Yes, that is how it's supposed to work. Read-only means read-only, not "readable by some classes and writable by others".
It is probably possible to make it so it is writable only by its class, but you should think about why you want this. In general Python is not geared towards this kind of design. You should just document that the attribute is private, and perhaps give it a name that starts with an underscore (one underscore, not two). This makes it clear that if someone else writes code that messes with it, they're on their own, and then if they do that and something goes wrong, it's their own fault. There is little real benefit to enforcing the class-private access.
Note, though, that your code has some errors anyway, as you're not using
property correctly. You're giving the property the same name as the underlying attribute it's accessing. If your property is called
myAttrib, its getter/setter should get/set an attribute with a different name. The property's name is the name of the property itself, not the hidden attribute where it stores the value it gets/sets. So more like:
self._myAttrib = "I'm the read-only property."
myAttrib = property(getx)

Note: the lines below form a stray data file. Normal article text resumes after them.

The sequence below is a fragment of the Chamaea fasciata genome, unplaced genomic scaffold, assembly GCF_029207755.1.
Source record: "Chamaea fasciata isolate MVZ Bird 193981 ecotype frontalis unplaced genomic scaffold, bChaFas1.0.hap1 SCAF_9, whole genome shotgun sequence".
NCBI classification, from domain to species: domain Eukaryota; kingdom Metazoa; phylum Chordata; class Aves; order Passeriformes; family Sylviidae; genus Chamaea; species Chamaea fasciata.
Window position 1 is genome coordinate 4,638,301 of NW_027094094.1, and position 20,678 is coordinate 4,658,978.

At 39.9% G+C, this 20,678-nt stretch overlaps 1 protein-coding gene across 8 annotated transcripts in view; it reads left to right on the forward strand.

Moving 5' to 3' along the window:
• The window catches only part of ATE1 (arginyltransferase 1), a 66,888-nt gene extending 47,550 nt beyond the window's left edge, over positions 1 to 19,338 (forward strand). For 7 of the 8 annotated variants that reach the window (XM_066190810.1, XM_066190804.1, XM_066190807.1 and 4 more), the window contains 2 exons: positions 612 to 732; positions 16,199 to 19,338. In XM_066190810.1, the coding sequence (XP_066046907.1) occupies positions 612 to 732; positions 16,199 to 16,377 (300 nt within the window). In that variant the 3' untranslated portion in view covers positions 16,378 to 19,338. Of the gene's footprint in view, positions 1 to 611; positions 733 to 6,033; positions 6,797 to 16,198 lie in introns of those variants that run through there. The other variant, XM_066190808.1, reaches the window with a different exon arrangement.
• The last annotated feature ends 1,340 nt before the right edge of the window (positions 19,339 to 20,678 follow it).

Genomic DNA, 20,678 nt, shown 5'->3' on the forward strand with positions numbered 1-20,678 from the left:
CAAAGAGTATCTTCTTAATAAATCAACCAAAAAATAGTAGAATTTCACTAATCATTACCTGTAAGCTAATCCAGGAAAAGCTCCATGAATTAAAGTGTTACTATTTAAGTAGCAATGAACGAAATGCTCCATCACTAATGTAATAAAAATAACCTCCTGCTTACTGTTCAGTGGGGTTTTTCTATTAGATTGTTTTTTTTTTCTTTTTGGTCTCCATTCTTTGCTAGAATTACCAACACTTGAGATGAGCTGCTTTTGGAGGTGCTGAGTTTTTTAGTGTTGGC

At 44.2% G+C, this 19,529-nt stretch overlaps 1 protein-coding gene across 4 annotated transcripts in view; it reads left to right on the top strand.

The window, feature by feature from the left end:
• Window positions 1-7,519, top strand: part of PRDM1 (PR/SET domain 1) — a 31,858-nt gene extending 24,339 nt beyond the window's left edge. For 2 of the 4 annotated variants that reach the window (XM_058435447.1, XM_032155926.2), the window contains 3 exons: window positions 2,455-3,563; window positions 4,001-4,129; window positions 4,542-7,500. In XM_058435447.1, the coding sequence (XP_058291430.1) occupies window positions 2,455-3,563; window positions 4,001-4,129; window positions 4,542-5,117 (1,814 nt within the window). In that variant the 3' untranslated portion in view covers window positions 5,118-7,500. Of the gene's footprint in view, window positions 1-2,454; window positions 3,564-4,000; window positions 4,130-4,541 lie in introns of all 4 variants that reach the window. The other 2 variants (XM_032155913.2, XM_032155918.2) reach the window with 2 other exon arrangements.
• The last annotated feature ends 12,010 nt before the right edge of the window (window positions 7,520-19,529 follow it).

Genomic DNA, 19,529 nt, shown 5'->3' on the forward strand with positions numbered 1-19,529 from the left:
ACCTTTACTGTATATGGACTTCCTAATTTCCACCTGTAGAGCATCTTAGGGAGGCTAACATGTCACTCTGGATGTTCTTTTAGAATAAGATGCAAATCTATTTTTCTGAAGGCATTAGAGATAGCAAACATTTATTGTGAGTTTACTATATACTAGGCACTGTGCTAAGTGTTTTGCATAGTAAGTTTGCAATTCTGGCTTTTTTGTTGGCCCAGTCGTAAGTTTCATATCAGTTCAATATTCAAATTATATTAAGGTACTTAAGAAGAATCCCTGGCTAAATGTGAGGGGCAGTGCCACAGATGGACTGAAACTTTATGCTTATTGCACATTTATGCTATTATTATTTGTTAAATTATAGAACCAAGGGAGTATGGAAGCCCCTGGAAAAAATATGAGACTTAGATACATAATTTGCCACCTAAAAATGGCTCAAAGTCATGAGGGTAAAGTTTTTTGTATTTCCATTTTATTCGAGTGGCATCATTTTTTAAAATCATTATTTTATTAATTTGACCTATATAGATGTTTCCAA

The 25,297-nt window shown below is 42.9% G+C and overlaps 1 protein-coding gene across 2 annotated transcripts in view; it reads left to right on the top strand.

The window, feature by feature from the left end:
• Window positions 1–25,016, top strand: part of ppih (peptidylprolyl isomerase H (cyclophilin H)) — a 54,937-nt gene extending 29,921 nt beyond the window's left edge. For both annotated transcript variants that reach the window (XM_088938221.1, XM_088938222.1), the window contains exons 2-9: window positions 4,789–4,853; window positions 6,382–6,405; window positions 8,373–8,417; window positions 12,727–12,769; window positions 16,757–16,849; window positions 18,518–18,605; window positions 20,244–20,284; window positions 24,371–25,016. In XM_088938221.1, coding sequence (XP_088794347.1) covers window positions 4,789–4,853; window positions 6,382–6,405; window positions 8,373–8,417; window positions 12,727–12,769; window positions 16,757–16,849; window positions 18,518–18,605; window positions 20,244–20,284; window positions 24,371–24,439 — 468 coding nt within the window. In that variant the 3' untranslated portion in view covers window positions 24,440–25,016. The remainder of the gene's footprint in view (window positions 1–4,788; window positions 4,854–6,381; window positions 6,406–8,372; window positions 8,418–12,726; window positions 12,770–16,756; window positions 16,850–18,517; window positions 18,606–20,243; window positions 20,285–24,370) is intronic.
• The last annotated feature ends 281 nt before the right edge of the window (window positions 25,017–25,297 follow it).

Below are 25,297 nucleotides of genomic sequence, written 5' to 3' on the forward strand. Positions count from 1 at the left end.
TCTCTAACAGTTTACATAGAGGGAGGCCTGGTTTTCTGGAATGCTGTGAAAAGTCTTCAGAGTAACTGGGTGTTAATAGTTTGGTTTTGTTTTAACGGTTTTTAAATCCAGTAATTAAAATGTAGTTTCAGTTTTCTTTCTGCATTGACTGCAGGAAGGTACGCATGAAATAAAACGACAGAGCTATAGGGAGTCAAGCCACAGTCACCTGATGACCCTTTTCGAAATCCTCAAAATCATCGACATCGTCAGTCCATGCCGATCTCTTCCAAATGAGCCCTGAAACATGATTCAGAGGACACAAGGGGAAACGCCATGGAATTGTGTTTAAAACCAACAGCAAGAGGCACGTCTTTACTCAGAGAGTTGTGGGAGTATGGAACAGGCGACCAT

myAttrib is a property that provides read access to the underlying attribute
_myAttrib. That's how properties work in Python. Note also that you don't pass the value
"I'm the read-only property." to
property, you set it directly on the underlying attribute.
If you wanted, you could do a property like this and then set
_myAttrib directly in your class's code. This would be something like what you seem to want: it would let you set the value, but other code using the property (and not the "secret"
_myAttrib) would not be able to set it.
However, this too is something you should reconsider. There is no real point to defining a trivial getter like this. It is simpler to just name the attribute
_myAttrib and read its value directly, and document that that value should not be changed. The point of properties is not to provide enforcement of protocols about who should and shouldn't access attributes; the point is to allow programmatic calculation or manipulation of values when they are get/set (so that, e.g., setting a property also updates other linked attributes on the object).